The Perils of Obedience
commissioned by Decibel Ensemble
Violin + reverb and distortion effects, loop station
Cello + reverb and distortion effects, loop station
This work is inspired by the series of social psychology experiments conducted by Yale University psychologist Stanley Milgram, which measured the willingness of study participants to obey an authority figure who instructed them to perform acts that conflicted with their personal conscience. Milgram first described his research in 1963 in an article published in the Journal of Abnormal and Social Psychology, and later discussed his findings in greater depth in his 1974 book, Obedience to Authority: An Experimental View.
The experiments began in July 1961, three months after the start of the trial of German Nazi war criminal Adolf Eichmann in Jerusalem. Milgram devised his psychological study to answer the question: "Was it that Eichmann and his accomplices in the Holocaust had mutual intent, in at least with regard to the goals of the Holocaust?"
Three individuals were involved: the one running the experiment, the subject of the experiment (a volunteer), and a confederate pretending to be a volunteer. These three persons fill three distinct roles: the Experimenter (an authoritative role), the Teacher (a role intended to obey the orders of the Experimenter), and the Learner (the recipient of stimulus from the Teacher)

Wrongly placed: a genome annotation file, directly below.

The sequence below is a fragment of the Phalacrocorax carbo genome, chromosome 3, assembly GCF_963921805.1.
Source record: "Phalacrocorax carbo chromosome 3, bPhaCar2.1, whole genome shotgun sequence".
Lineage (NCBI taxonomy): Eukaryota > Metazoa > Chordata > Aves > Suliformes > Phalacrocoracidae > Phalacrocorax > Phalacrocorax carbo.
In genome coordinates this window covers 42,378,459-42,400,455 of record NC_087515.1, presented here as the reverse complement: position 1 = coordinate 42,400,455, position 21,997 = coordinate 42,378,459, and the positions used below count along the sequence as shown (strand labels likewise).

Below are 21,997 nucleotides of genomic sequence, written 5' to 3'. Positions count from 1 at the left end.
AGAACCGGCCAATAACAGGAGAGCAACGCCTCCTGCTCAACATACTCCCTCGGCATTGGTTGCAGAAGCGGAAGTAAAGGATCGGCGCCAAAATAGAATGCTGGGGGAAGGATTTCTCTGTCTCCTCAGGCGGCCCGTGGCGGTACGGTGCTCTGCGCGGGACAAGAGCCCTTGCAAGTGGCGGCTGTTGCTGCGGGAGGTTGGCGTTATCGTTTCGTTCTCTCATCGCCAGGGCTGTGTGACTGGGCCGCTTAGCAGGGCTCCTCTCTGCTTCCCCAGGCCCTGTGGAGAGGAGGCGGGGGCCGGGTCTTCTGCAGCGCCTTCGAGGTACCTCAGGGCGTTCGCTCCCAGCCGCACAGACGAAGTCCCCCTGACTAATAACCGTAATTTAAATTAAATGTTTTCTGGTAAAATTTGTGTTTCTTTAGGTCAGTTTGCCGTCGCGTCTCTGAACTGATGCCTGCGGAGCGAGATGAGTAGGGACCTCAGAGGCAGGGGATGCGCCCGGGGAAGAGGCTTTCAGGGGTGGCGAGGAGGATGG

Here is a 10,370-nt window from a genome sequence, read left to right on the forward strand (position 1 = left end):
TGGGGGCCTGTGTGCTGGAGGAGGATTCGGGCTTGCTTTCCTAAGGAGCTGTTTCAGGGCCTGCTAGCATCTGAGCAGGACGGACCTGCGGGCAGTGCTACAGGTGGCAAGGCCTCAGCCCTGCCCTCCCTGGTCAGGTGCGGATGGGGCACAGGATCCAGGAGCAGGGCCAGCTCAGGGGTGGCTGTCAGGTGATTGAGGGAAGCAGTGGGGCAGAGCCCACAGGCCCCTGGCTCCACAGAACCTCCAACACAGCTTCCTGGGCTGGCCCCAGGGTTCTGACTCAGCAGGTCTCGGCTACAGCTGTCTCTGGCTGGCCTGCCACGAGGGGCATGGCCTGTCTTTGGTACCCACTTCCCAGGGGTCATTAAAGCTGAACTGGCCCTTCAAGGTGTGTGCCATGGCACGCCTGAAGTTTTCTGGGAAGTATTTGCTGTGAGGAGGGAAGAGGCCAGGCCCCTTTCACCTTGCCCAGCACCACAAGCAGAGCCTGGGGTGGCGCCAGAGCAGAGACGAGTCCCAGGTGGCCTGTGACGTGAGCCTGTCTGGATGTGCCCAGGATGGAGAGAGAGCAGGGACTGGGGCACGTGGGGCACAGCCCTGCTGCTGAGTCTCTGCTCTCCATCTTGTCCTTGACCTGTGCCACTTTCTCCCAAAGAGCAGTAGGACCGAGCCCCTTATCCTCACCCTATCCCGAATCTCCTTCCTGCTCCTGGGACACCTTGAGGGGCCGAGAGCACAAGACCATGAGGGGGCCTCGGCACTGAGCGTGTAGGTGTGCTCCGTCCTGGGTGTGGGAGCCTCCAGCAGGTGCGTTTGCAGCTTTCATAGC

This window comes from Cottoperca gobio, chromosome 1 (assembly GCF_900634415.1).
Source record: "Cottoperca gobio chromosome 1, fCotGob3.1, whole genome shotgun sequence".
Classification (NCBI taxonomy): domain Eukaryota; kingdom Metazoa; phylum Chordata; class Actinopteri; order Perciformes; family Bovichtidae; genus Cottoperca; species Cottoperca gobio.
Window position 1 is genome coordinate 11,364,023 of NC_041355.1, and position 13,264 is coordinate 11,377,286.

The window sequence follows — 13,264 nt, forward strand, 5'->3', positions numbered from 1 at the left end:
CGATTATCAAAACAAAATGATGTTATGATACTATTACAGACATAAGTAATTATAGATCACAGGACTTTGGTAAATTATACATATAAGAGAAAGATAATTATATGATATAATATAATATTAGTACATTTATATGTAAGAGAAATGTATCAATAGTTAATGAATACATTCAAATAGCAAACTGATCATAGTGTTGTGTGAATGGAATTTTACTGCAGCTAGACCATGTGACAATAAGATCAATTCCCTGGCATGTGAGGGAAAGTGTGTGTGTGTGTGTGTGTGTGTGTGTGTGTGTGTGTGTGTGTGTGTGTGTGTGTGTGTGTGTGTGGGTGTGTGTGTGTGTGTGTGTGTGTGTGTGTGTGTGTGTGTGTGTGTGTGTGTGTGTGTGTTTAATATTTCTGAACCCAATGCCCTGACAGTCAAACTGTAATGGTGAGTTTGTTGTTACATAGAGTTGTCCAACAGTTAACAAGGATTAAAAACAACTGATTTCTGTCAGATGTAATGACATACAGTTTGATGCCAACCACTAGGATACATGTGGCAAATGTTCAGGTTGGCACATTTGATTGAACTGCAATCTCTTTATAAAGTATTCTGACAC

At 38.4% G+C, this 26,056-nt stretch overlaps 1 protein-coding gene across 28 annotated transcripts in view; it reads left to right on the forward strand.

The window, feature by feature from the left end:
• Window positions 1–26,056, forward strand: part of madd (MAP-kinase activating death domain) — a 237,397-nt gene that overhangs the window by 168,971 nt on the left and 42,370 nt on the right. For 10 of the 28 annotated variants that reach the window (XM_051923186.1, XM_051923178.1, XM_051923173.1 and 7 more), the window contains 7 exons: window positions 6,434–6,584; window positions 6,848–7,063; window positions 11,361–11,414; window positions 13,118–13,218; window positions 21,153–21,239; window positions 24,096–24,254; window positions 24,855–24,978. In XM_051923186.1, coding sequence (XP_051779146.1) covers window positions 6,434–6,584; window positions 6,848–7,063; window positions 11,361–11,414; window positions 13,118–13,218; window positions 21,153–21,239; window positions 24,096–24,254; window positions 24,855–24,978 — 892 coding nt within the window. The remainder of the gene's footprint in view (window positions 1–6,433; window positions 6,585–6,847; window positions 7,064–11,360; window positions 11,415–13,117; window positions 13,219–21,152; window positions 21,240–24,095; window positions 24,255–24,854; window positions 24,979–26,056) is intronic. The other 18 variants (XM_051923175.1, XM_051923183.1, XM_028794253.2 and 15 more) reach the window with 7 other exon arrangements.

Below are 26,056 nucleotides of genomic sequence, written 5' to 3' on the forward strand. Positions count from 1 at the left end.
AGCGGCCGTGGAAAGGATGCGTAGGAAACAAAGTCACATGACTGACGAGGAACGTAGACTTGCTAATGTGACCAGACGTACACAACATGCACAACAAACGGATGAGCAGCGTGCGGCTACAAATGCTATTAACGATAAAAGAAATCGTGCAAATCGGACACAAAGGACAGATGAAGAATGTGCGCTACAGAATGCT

The "teacher" was given an electric shock from the electro-shock generator as a sample of the shock that the "learner" would supposedly receive during the experiment. The "teacher" was then given a list of word pairs which he was to teach the learner.
The piece is separated into three distinct parts.
The graphic score indicates both relative volume and changes of thematic motifs. The motifs are separated into sections A/B/C, and are meant to serve as a guide to the performers to improvise with.
The cello and violin contain drone/loop parts. These must contain a concert pitch C, F & A. It’s at the performers discretion to add more sounds as desired. The overall parts also contain a line on the graphic score indicating amount of reverb and/or distortion to be used during the performance.
The middle section has clearly defined roles. The teacher is in the form of the performer operating the sampler. The samples provided are separated into “Peril#....” and “Shock#V”
The “Peril” samples 1 – 11 can be triggered in any order in the first section, but must start with “Peril1”. “Peril” samples 12 – 17 in the last. Where samples are to be triggered are indicated with dots.
In the middle section, the “Shock/Voltage” samples trigger a response from the other performers. As the Voltage increases, the performers move through a series of chords, gradually increasing intensity.
||: Am | Dm | Em | CM :||
The Last section is a mirror of the first. As indicated on the score, the performers gradually fade out. The samples do not decline in volume.